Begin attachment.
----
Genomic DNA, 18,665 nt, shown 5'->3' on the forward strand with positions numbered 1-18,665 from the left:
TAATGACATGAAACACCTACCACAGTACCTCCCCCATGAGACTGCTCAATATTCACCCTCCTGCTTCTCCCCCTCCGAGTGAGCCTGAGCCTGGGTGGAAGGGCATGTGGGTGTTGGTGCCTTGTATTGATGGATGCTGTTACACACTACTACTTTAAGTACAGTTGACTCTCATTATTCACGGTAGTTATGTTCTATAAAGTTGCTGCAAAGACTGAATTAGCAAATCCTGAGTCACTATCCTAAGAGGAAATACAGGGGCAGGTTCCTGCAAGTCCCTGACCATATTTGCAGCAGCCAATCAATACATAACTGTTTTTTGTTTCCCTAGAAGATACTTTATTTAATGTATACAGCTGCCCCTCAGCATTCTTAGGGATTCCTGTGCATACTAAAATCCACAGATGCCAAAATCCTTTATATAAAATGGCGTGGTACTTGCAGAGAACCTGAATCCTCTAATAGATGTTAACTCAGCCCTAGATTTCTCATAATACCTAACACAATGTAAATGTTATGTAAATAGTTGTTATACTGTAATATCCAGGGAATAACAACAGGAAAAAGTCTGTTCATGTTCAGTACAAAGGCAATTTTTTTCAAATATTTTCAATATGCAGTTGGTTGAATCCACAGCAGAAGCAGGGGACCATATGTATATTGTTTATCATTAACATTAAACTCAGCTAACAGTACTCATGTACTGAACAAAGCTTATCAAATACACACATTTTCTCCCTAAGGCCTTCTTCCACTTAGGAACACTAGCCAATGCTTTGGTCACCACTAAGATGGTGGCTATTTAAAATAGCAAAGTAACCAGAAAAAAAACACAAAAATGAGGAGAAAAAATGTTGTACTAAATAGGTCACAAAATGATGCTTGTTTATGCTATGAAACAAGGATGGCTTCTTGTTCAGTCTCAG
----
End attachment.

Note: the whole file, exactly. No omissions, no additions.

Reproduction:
Genomic DNA, 18,665 nt, shown 5'->3' on the forward strand with positions numbered 1-18,665 from the left:
TAATGACATGAAACACCTACCACAGTACCTCCCCCATGAGACTGCTCAATATTCACCCTCCTGCTTCTCCCCCTCCGAGTGAGCCTGAGCCTGGGTGGAAGGGCATGTGGGTGTTGGTGCCTTGTATTGATGGATGCTGTTACACACTACTACTTTAAGTACAGTTGACTCTCATTATTCACGGTAGTTATGTTCTATAAAGTTGCTGCAAAGACTGAATTAGCAAATCCTGAGTCACTATCCTAAGAGGAAATACAGGGGCAGGTTCCTGCAAGTCCCTGACCATATTTGCAGCAGCCAATCAATACATAACTGTTTTTTGTTTCCCTAGAAGATACTTTATTTAATGTATACAGCTGCCCCTCAGCATTCTTAGGGATTCCTGTGCATACTAAAATCCACAGATGCCAAAATCCTTTATATAAAATGGCGTGGTACTTGCAGAGAACCTGAATCCTCTAATAGATGTTAACTCAGCCCTAGATTTCTCATAATACCTAACACAATGTAAATGTTATGTAAATAGTTGTTATACTGTAATATCCAGGGAATAACAACAGGAAAAAGTCTGTTCATGTTCAGTACAAAGGCAATTTTTTTCAAATATTTTCAATATGCAGTTGGTTGAATCCACAGCAGAAGCAGGGGACCATATGTATATTGTTTATCATTAACATTAAACTCAGCTAACAGTACTCATGTACTGAACAAAGCTTATCAAATACACACATTTTCTCCCTAAGGCCTTCTTCCACTTAGGAACACTAGCCAATGCTTTGGTCACCACTAAGATGGTGGCTATTTAAAATAGCAAAGTAACCAGAAAAAAAACACAAAAATGAGGAGAAAAAATGTTGTACTAAATAGGTCACAAAATGATGCTTGTTTATGCTATGAAACAAGGATGGCTTCTTGTTCAGTCTCAG